Three people - a criminal, a bank officer and a cop - end up in a catastrophic situation in the midst of a global economical crisis and are forced to betray any morals and principles to solve their financial problems.
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After the bride of a popular actor ran away with her first love at their wedding, he went into grieving. In a drunken stupor, he ends up in a hotel atop the mountains. There, he finds love with a woman who is also grieving a lost love.
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In the 1970s, the Hong Kong government enacted a policy that granted each male heir of New Territories villagers the privilege to build a house without paying any dues to the government. ... See full summary »
I have to admit there was a little bit of apprehension going into the movie because Johnnie To's recent effort Linger continues to linger in my mind as one of the worst romantic films seen in recent years. No doubt I'd prefer To's gangster flicks, but sometimes market forces and demand dictates opportunity that cannot be passed over. So with his usual Milkyway crew and regular cast such as Lam Suet, Louis Koo and Daniel Wu, To and frequent collaborator Wai Ka-Fai make another attempt at the romantic genre with this film that proves, thankfully, to be notches up from Linger.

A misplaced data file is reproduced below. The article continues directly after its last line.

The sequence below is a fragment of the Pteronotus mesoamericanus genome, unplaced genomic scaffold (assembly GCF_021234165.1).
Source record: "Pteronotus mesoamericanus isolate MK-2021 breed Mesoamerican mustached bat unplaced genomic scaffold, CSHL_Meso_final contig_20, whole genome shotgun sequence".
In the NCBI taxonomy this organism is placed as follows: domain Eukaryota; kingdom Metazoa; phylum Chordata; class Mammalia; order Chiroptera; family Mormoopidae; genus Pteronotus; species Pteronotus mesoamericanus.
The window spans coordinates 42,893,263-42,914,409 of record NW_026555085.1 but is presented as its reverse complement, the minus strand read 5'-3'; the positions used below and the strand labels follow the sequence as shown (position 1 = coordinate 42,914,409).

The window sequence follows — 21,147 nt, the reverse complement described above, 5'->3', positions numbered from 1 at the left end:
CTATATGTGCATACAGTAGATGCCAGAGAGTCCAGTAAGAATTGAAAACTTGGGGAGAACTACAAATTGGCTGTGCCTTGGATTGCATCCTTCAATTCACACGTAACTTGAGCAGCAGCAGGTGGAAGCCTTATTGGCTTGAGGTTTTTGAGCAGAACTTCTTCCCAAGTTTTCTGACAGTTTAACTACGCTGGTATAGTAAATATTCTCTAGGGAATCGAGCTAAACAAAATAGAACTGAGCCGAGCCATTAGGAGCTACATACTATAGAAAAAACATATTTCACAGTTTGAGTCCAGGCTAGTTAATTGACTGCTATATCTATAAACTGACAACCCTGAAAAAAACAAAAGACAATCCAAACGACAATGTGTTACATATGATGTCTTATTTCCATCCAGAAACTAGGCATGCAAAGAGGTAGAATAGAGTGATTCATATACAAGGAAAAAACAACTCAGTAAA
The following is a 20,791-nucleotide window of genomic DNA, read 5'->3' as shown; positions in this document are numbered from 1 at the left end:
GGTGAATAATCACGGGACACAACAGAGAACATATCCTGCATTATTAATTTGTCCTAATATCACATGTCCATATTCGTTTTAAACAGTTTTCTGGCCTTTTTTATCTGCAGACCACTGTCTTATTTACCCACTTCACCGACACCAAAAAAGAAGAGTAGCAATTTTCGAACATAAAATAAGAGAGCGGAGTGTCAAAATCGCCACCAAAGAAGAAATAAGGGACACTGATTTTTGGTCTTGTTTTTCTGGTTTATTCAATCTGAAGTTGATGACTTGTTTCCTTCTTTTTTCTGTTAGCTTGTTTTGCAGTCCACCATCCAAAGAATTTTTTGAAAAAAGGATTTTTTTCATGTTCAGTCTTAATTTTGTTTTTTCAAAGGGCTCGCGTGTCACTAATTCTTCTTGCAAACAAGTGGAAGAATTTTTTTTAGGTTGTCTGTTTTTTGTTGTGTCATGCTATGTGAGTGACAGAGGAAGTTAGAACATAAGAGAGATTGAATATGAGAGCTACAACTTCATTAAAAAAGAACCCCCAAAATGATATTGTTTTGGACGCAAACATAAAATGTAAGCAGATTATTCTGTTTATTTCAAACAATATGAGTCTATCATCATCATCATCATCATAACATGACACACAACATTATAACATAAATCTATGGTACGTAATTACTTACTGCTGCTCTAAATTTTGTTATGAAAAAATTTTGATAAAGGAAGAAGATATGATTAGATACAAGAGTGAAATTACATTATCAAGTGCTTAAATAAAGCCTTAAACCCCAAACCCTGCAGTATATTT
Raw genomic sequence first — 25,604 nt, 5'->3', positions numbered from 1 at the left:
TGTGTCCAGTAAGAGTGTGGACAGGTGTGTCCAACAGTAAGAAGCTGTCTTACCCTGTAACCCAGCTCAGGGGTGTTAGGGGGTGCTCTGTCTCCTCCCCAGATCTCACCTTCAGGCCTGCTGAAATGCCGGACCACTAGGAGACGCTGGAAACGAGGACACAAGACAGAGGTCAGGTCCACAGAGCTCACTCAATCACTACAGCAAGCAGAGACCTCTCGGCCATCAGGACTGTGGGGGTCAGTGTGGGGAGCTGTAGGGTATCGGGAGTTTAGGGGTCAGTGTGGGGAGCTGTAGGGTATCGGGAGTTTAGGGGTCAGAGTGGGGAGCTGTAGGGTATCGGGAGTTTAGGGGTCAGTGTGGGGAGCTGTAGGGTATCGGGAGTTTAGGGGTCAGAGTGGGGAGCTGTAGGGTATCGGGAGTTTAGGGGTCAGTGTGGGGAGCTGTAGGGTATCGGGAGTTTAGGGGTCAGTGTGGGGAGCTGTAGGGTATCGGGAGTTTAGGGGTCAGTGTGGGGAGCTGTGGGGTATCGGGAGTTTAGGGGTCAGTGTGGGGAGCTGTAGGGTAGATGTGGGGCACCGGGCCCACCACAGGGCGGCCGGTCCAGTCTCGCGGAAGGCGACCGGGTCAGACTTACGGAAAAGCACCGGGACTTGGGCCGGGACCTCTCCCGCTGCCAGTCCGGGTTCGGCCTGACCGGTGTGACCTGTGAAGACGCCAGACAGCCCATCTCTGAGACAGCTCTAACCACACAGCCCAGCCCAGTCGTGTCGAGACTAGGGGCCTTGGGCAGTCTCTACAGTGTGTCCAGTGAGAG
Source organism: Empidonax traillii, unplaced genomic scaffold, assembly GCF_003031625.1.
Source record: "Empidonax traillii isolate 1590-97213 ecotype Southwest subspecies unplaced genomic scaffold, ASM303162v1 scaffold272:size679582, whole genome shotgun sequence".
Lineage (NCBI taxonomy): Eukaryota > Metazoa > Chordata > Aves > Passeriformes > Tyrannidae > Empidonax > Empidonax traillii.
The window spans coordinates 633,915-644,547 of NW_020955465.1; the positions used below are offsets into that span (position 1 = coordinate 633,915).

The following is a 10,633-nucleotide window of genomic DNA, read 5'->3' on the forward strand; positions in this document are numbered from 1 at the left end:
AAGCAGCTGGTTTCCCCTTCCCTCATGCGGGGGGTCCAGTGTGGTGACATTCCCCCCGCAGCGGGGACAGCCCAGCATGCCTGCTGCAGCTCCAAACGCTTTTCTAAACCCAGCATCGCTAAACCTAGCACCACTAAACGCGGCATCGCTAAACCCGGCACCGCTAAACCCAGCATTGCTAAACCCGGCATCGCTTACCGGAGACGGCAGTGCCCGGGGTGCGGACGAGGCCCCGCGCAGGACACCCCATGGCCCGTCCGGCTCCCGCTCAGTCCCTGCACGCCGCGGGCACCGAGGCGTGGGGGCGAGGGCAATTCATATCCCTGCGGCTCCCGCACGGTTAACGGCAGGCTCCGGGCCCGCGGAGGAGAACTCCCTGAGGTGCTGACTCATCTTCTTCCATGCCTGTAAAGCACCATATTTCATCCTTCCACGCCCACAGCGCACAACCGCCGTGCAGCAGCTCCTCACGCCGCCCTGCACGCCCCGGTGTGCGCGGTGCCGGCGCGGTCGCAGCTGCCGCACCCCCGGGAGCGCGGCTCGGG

And perhaps one of the positives coming out from the film which aided in its enjoyment, was the fact that the language track was left unmolested here by the powers that be. It's in a smattering of Cantonese, Mandarin and some English, which in all likelihood reflects the cosmopolitan nature of Hong Kong society with its foreign base from the occasional Indian, Caucasian, and of course the influx of Chinese from Mainland China. In the past all utterance of spoken Cantonese would have been dubbed over, so this is yet again another small but successful push of the envelope in our local cinema scene.
One of the two opening films at this year's Hong Kong Film Festival, Don't Go Breaking My Heart tells of a love triangle between three characters brought about by the indecision of the girl Zixin (Gao Yuan Yuan), who journeyed from Suzhou to Hong Kong to follow her boyfriend, find herself being dumped, and becoming the object of affection of both a drunkard bum Qihong (Daniel Wu), and a self-made finance industry CEO Shenran (Louis Koo). Her budding relationship with Qihong comes from the latter saving her from an accident while in her post- dumped, delirious state, and becoming the surrogate owner of her ex-boyfriend's frog. Qihong soon disappears for the most parts of the first hour, and here's when Shenran becomes her target. Yes, you heard that right, because the lass does what you can do in today's Internet age, and discovers he's a mighty fine catch with the kind of money in his possession.